BERLIN (AP) — Germany’s center-right bloc is pledging to boost the economy without raising taxes and make the country “climate neutral” by 2045 while still preserving industrial jobs. The promises were part of its platform released Monday for the September election that will determine who succeeds longtime Chancellor Angela Merkel.
The Union bloc became the last major political force to set out its program for the Sept. 26 parliamentary election. The other two parties fielding candidates for the chancellery, the environmentalist Greensand the center-left Social Democrats, unveiled their programs in March.
The bloc is made up of the Christian Democratic Union party of Merkel and Armin Laschet, who is running to become Germany’s next leader, and the Bavaria-only Christian Social Union party. It released its program at a time when polls show it back in the lead. It had fallen behind the Greens earlier this year amid discontent with a slow start to Germany’s coronavirus vaccination campaign, a scandal over some lawmakers’ involvement with lucrative mask procurement deals and squabbling over who would seek the top job.
Its manifesto is titled “the program for stability and renewal” — reflecting the challenge of building on the popularity of Merkel, who long ago decided not to seek a fifth four-year term, while also offering something new.
“We want to make our country faster, more efficient and more digital,” Laschet said. “Germany must become a leader in new technologies. Our country belongs at the top on climate protection and it must become better able to resist pandemics, cyberattacks, populism, extremism and economic crises.”
“Our offer is that we will combine climate protection with economic strength and social security,” he said. “We will make Germany a climate-neutral industrial country with good and secure jobs.”
The Union pledged to implement the government’s existing goal of cutting greenhouse gas emissions to net zero by 2045.
The program is vague, though, on how prices for emitting carbon dioxide will develop. It says “we want to streamline the growth path of CO2 pricing and move as quickly as possible to European emissions trading for mobility and heating.”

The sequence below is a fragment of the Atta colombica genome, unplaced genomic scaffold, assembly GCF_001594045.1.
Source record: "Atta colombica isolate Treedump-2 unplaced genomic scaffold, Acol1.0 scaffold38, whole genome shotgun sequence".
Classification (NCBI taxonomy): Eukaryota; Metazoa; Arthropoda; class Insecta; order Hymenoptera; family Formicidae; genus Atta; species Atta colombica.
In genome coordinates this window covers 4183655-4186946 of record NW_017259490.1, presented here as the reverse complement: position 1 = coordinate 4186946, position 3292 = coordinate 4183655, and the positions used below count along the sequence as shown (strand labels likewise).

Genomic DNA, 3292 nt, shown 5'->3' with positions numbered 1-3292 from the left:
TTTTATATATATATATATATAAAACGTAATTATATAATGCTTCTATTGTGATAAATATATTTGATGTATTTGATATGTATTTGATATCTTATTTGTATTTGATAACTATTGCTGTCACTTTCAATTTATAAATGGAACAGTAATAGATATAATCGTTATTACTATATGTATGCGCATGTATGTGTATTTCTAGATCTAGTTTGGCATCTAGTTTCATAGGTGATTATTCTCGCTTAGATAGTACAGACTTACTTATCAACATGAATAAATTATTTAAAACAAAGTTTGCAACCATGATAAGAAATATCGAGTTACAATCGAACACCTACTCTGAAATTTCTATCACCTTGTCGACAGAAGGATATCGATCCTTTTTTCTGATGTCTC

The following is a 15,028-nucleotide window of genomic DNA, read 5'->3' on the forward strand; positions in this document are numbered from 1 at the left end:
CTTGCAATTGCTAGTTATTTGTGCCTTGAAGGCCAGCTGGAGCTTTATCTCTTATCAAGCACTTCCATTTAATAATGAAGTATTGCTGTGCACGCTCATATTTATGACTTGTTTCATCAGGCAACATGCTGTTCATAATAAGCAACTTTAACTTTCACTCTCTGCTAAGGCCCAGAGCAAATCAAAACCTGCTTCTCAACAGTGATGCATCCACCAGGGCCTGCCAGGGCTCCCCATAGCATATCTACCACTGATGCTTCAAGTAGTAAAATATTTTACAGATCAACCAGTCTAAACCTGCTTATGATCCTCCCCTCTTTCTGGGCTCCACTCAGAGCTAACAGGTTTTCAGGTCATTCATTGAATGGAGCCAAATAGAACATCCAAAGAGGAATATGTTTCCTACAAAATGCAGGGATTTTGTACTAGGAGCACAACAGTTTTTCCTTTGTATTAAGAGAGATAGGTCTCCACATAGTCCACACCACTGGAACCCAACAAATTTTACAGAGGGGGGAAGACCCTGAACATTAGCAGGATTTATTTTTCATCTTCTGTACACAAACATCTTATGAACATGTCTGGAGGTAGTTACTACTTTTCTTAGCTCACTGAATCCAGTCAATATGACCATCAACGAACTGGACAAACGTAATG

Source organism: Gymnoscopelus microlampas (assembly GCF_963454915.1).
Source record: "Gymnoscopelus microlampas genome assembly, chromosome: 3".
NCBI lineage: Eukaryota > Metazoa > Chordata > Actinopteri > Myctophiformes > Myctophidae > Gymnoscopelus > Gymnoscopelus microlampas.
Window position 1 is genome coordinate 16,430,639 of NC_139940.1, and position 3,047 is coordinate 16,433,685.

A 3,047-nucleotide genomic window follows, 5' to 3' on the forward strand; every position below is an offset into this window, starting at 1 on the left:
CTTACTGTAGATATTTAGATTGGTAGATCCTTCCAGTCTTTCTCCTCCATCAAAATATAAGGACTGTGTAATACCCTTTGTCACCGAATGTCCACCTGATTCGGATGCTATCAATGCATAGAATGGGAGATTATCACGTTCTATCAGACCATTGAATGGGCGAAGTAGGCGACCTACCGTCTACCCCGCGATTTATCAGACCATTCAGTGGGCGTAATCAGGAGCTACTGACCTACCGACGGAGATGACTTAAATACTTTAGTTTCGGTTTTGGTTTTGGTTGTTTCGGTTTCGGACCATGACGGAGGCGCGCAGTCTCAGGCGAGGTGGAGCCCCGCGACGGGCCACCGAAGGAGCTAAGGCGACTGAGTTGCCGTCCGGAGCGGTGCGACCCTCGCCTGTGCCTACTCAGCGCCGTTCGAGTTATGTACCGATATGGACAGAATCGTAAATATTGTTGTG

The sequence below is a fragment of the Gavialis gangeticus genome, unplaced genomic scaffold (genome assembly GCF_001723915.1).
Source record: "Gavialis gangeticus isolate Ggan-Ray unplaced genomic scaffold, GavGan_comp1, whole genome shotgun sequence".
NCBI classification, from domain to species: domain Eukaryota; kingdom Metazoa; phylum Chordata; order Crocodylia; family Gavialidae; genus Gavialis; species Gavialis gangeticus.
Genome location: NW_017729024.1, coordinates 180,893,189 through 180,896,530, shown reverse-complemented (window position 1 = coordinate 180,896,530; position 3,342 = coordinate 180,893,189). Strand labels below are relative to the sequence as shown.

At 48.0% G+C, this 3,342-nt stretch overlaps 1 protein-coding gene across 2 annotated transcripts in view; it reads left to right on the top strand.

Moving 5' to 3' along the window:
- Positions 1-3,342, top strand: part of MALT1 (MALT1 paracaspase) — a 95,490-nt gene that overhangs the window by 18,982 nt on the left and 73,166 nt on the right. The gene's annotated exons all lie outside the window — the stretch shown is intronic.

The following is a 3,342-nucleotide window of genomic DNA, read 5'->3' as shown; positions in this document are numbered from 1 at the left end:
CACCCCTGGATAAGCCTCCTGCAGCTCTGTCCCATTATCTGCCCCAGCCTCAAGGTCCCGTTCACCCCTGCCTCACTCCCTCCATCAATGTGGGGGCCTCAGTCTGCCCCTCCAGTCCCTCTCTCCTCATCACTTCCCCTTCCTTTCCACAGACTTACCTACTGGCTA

Challenged about the lack of a set CO2 price pledge, Laschet said the aim is for it to be determined by the market rather than politicians. The Union aims to offset increases by reducing the cost of electricity.
The bloc is sticking to the aim of a balanced budget, which Germany managed for years under Merkel but was thrown off course by the coronavirus pandemic. And it stands by the German center-right’s aversion to tax increases, even after massive spending to counter the COVID-19 crisis.
“The core question is … do you think you bring in more money through tax increases? Or are you convinced by the experience that we had before the pandemic, that we had no tax increases for years but the state took in more money anyway because there was economic growth?” Laschet asked.
Cutting back on bureaucracy and regulation will bring in more tax income, he said. But he added that “this isn’t a program of big tax cuts … that isn’t realistic at the moment.”
Laschet’s Green opponent, Annalena Baerbock, contended that the Union’s program is geared to high earners and the tax relief it is offering would lead to a “massive decline in public investment.” She also faulted its climate proposals.
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